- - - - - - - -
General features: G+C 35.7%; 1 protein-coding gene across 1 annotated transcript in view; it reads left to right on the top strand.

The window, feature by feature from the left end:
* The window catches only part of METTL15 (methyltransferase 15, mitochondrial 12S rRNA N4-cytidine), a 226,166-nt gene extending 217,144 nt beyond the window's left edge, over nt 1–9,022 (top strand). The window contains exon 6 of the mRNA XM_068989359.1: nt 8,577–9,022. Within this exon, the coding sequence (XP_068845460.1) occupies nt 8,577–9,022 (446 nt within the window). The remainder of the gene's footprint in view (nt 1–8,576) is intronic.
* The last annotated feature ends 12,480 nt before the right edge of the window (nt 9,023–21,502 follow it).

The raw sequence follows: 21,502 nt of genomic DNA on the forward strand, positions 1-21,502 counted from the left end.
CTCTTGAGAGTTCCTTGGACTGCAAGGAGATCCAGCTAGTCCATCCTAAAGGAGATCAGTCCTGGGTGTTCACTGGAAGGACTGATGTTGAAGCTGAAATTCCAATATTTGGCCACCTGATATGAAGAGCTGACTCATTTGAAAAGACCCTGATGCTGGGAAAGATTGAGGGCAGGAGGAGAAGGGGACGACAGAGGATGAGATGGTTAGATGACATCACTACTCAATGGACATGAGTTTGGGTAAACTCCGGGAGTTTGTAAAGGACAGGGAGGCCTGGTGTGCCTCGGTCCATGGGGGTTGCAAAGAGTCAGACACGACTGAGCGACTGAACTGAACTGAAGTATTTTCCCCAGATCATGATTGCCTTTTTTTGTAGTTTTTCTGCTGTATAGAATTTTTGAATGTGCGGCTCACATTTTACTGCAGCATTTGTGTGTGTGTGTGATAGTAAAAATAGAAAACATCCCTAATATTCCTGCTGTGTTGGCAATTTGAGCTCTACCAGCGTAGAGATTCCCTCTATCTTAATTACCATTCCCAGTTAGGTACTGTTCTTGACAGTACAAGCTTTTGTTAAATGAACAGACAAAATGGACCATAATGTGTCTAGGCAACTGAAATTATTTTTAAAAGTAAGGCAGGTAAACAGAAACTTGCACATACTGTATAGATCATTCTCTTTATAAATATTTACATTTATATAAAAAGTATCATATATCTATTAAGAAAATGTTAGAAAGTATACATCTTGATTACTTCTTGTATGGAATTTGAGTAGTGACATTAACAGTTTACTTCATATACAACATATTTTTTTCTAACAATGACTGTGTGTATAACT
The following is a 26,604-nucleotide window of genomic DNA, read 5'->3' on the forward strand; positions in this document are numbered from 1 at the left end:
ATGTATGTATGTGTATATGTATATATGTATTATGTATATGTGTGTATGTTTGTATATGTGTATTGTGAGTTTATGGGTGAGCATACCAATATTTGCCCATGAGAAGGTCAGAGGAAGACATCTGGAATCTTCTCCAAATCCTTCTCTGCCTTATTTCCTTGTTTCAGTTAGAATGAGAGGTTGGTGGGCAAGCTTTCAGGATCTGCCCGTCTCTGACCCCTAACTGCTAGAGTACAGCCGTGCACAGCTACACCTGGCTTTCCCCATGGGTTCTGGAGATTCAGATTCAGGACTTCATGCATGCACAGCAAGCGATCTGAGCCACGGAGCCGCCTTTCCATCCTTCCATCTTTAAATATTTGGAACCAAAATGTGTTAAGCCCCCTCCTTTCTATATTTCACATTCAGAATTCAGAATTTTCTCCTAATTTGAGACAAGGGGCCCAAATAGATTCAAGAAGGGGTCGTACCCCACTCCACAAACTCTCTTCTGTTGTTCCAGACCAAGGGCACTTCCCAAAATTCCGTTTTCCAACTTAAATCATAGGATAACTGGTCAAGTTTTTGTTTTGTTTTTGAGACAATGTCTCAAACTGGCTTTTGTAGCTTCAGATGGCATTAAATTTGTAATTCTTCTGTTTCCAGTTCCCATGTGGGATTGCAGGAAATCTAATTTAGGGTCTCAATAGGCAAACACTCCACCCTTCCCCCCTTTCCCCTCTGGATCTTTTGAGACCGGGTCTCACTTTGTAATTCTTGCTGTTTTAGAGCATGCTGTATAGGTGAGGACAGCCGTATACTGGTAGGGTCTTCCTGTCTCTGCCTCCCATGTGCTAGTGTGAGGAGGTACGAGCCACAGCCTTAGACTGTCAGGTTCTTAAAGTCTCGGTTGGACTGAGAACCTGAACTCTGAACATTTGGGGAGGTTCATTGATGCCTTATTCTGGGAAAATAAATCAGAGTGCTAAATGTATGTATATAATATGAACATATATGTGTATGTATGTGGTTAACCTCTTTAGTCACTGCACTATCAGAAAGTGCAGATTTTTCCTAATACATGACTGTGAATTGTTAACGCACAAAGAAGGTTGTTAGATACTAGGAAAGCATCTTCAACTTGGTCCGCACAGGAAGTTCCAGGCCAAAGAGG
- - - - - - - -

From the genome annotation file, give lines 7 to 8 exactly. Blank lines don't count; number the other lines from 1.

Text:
The following is a 26,604-nucleotide window of genomic DNA, read 5'->3' on the forward strand; positions in this document are numbered from 1 at the left end:
ATGTATGTATGTGTATATGTATATATGTATTATGTATATGTGTGTATGTTTGTATATGTGTATTGTGAGTTTATGGGTGAGCATACCAATATTTGCCCATGAGAAGGTCAGAGGAAGACATCTGGAATCTTCTCCAAATCCTTCTCTGCCTTATTTCCTTGTTTCAGTTAGAATGAGAGGTTGGTGGGCAAGCTTTCAGGATCTGCCCGTCTCTGACCCCTAACTGCTAGAGTACAGCCGTGCACAGCTACACCTGGCTTTCCCCATGGGTTCTGGAGATTCAGATTCAGGACTTCATGCATGCACAGCAAGCGATCTGAGCCACGGAGCCGCCTTTCCATCCTTCCATCTTTAAATATTTGGAACCAAAATGTGTTAAGCCCCCTCCTTTCTATATTTCACATTCAGAATTCAGAATTTTCTCCTAATTTGAGACAAGGGGCCCAAATAGATTCAAGAAGGGGTCGTACCCCACTCCACAAACTCTCTTCTGTTGTTCCAGACCAAGGGCACTTCCCAAAATTCCGTTTTCCAACTTAAATCATAGGATAACTGGTCAAGTTTTTGTTTTGTTTTTGAGACAATGTCTCAAACTGGCTTTTGTAGCTTCAGATGGCATTAAATTTGTAATTCTTCTGTTTCCAGTTCCCATGTGGGATTGCAGGAAATCTAATTTAGGGTCTCAATAGGCAAACACTCCACCCTTCCCCCCTTTCCCCTCTGGATCTTTTGAGACCGGGTCTCACTTTGTAATTCTTGCTGTTTTAGAGCATGCTGTATAGGTGAGGACAGCCGTATACTGGTAGGGTCTTCCTGTCTCTGCCTCCCATGTGCTAGTGTGAGGAGGTACGAGCCACAGCCTTAGACTGTCAGGTTCTTAAAGTCTCGGTTGGACTGAGAACCTGAACTCTGAACATTTGGGGAGGTTCATTGATGCCTTATTCTGGGAAAATAAATCAGAGTGCTAAATGTATGTATATAATATGAACATATATGTGTATGTATGTGGTTAACCTCTTTAGTCACTGCACTATCAGAAAGTGCAGATTTTTCCTAATACATGACTGTGAATTGTTAACGCACAAAGAAGGTTGTTAGATACTAGGAAAGCATCTTCAACTTGGTCCGCACAGGAAGTTCCAGGCCAAAGAGG